Friday, August 31, 2012

Daiya vs Vegan Gourmet Dairy Free / Vegan Cheeses

I’ve been dairy free for over 20 years now. I had tried DF cheeses in the past and found them terrible. They all suffer from at least one of three problems: 1) they were lactose free not dairy free*, 2) they didn’t melt, 3) their taste and texture when not melted is terrible. (* most alternative cheeses still contain casein (the protein found in milk). I assume this helps them melt as those without it tended not to.)

Vegan Gourmet Dairy Free Cheddar Cheese
A couple years ago, I decided to try an Amy’s Gluten Free Dairy Free Spinach Pizza. The instructions include a couple minutes at the very end under the broiler. The pizza came out great and a light bulb went off in my head. Perhaps that was the secret to getting casein-free non-dairy cheese to melt.

I bought a block of Vegan Gourmet and gave it a shot and . . . it worked beautifully! I did originally slice the cheese but have found it is much better/easier to shred it (by hand or in a food processor). Warning: if the cheese is layered too thickly the bottom will liquefy and not melt properly, you need a thin layer exposed to the broiler.

I also found a hint online to microwave the cheese on high, 30 seconds at a time, until it melts. I recommend cutting it up as small as possible first and mixing/stirring as you go so it doesn’t separate out. This allows you to use the cheese as a topping without having to broil whatever it is on. The downside to this tip is that the cheese re-hardens quite quickly and then doesn’t really re-melt so you have to work super fast.

Daiya Dairy Free Havarti Cheese Shreds
Vegan Gourmet comes in four flavors: Mozzarella, Cheddar, Monterey Jack and Nacho. I really wouldn’t eat it cold or expect it to melt without broiling or constant stirring (it separates out otherwise).

In the last two years, I started to see Daiya Dairy free Cheese shreds showing up in supermarkets and even a handful of restaurants. It claims to melt like cheese but I found that while it melts better than the Vegan Gourmet it still isn’t the same as dairy cheese. It comes pre-shredded which saves a step but, I found it doesn’t microwave well (although Amy’s GF/DF Mac and Cheese uses Daiya and it microwaves up perfectly). It is also extremely sticky, sticking to bowls, plates, utensils anything it comes in contact with while in its melty form.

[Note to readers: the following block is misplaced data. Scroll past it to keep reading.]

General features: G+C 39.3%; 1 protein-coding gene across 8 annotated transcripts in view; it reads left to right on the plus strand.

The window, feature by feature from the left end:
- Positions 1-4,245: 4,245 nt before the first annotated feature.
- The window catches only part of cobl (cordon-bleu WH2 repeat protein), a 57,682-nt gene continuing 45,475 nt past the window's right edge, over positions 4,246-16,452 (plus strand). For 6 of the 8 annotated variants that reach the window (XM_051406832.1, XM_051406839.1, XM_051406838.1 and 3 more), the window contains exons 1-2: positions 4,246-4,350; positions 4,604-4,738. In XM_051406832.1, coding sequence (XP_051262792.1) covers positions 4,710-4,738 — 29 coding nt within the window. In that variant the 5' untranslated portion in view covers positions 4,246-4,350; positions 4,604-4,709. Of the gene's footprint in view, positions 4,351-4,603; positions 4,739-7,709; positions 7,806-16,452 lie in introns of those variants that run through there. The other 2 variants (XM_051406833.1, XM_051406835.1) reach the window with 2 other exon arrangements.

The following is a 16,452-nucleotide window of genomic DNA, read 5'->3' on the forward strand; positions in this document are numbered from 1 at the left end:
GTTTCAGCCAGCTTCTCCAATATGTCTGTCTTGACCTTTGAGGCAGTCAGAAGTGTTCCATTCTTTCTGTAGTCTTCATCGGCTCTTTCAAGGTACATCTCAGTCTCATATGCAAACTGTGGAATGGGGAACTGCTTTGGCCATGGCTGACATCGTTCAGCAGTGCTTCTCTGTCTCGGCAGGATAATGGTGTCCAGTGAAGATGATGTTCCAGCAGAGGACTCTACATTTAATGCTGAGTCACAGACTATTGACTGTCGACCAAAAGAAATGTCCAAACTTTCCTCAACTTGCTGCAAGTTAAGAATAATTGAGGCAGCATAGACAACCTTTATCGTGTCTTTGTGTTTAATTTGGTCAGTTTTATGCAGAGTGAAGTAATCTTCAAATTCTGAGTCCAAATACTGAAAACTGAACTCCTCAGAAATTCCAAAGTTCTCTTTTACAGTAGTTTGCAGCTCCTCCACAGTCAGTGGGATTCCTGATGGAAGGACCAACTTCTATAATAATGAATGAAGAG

Daiya comes in three flavors: Cheddar, Mozzarella, and Pepper Jack. It is passable cold but is much better eaten hot/melty. The real advantage it has over Vegan Gourmet is that it is both vegan and soy free.

Daiya Dairy Free Cheese Wedges (cubed)
Daiya also has launched dairy free cheese wedges (Cheddar, Mozzarella, Havarti). These small blocks of cheese are perfect for cubing up for a salad or cheese platter and capture both the taste and texture of cheese. In all the DF cheeses I’ve ever had they are the first to accomplish this! I have not yet tried cooking with these.

In the end, I think Vegan Gourmet is slightly better. As long as you follow the steps above it melts fine. Daiya is a close second however so if you can’t have soy or can’t find Vegan Gourmet it is a ready alternative.

One final thought: actual dairy based cheese is high in protein and calcium while these non-dairy substitutes are not. I use them as a garnish/to add flavor not for their nutritional content (or more accurately lack thereof)!

Dairy Free Recipes using these cheese replacements:

Dairy Free Lasagna (vegan)

Dairy Free Baked Ziti (vegan)


  1. I myself us Daiya, mostly because I can't have soy, and I really enjoy the Daiya. I have mostly used the shreds and I use them in everything from nachos, to spagetti dinners. I find if you cook the Daiya on low heat with a bit of rice milk on the stove it melts just like regular cheese, and makes a fantastic cheese sauce.

    1. Cool tip, thanks! I'll have to give that a try next time I want mac and cheese.


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